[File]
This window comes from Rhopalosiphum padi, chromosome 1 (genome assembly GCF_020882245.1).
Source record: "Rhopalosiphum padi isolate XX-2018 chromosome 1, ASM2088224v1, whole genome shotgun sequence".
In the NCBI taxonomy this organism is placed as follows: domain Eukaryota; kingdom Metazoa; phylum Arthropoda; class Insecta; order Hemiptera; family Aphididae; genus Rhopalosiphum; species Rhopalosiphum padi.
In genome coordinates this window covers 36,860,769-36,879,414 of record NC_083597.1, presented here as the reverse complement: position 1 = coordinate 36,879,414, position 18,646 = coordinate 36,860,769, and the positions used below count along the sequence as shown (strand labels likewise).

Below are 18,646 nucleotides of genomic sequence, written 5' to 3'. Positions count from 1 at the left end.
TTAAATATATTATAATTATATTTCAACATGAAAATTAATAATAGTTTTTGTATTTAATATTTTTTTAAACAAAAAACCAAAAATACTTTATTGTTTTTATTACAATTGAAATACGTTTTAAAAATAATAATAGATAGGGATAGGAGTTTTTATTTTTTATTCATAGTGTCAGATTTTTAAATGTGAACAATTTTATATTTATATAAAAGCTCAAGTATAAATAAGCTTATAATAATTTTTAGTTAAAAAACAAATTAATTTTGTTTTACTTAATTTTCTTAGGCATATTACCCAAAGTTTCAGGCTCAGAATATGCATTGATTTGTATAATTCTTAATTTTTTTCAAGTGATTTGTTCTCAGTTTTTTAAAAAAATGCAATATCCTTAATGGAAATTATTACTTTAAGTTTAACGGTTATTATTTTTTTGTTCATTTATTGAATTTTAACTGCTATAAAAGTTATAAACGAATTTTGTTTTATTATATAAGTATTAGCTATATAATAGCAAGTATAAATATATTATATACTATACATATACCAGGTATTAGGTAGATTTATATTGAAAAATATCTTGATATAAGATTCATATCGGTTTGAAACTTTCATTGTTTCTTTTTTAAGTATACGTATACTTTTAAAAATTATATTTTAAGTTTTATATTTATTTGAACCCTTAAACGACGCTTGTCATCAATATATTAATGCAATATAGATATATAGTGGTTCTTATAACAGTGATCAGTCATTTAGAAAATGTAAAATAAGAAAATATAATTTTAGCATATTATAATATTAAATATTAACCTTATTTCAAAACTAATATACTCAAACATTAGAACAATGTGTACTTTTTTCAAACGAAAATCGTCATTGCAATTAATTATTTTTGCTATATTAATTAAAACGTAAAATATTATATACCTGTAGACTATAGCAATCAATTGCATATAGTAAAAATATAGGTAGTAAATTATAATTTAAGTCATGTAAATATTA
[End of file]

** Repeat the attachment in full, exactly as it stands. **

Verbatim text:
This window comes from Rhopalosiphum padi, chromosome 1 (genome assembly GCF_020882245.1).
Source record: "Rhopalosiphum padi isolate XX-2018 chromosome 1, ASM2088224v1, whole genome shotgun sequence".
In the NCBI taxonomy this organism is placed as follows: domain Eukaryota; kingdom Metazoa; phylum Arthropoda; class Insecta; order Hemiptera; family Aphididae; genus Rhopalosiphum; species Rhopalosiphum padi.
In genome coordinates this window covers 36,860,769-36,879,414 of record NC_083597.1, presented here as the reverse complement: position 1 = coordinate 36,879,414, position 18,646 = coordinate 36,860,769, and the positions used below count along the sequence as shown (strand labels likewise).

Below are 18,646 nucleotides of genomic sequence, written 5' to 3'. Positions count from 1 at the left end.
TTAAATATATTATAATTATATTTCAACATGAAAATTAATAATAGTTTTTGTATTTAATATTTTTTTAAACAAAAAACCAAAAATACTTTATTGTTTTTATTACAATTGAAATACGTTTTAAAAATAATAATAGATAGGGATAGGAGTTTTTATTTTTTATTCATAGTGTCAGATTTTTAAATGTGAACAATTTTATATTTATATAAAAGCTCAAGTATAAATAAGCTTATAATAATTTTTAGTTAAAAAACAAATTAATTTTGTTTTACTTAATTTTCTTAGGCATATTACCCAAAGTTTCAGGCTCAGAATATGCATTGATTTGTATAATTCTTAATTTTTTTCAAGTGATTTGTTCTCAGTTTTTTAAAAAAATGCAATATCCTTAATGGAAATTATTACTTTAAGTTTAACGGTTATTATTTTTTTGTTCATTTATTGAATTTTAACTGCTATAAAAGTTATAAACGAATTTTGTTTTATTATATAAGTATTAGCTATATAATAGCAAGTATAAATATATTATATACTATACATATACCAGGTATTAGGTAGATTTATATTGAAAAATATCTTGATATAAGATTCATATCGGTTTGAAACTTTCATTGTTTCTTTTTTAAGTATACGTATACTTTTAAAAATTATATTTTAAGTTTTATATTTATTTGAACCCTTAAACGACGCTTGTCATCAATATATTAATGCAATATAGATATATAGTGGTTCTTATAACAGTGATCAGTCATTTAGAAAATGTAAAATAAGAAAATATAATTTTAGCATATTATAATATTAAATATTAACCTTATTTCAAAACTAATATACTCAAACATTAGAACAATGTGTACTTTTTTCAAACGAAAATCGTCATTGCAATTAATTATTTTTGCTATATTAATTAAAACGTAAAATATTATATACCTGTAGACTATAGCAATCAATTGCATATAGTAAAAATATAGGTAGTAAATTATAATTTAAGTCATGTAAATATTA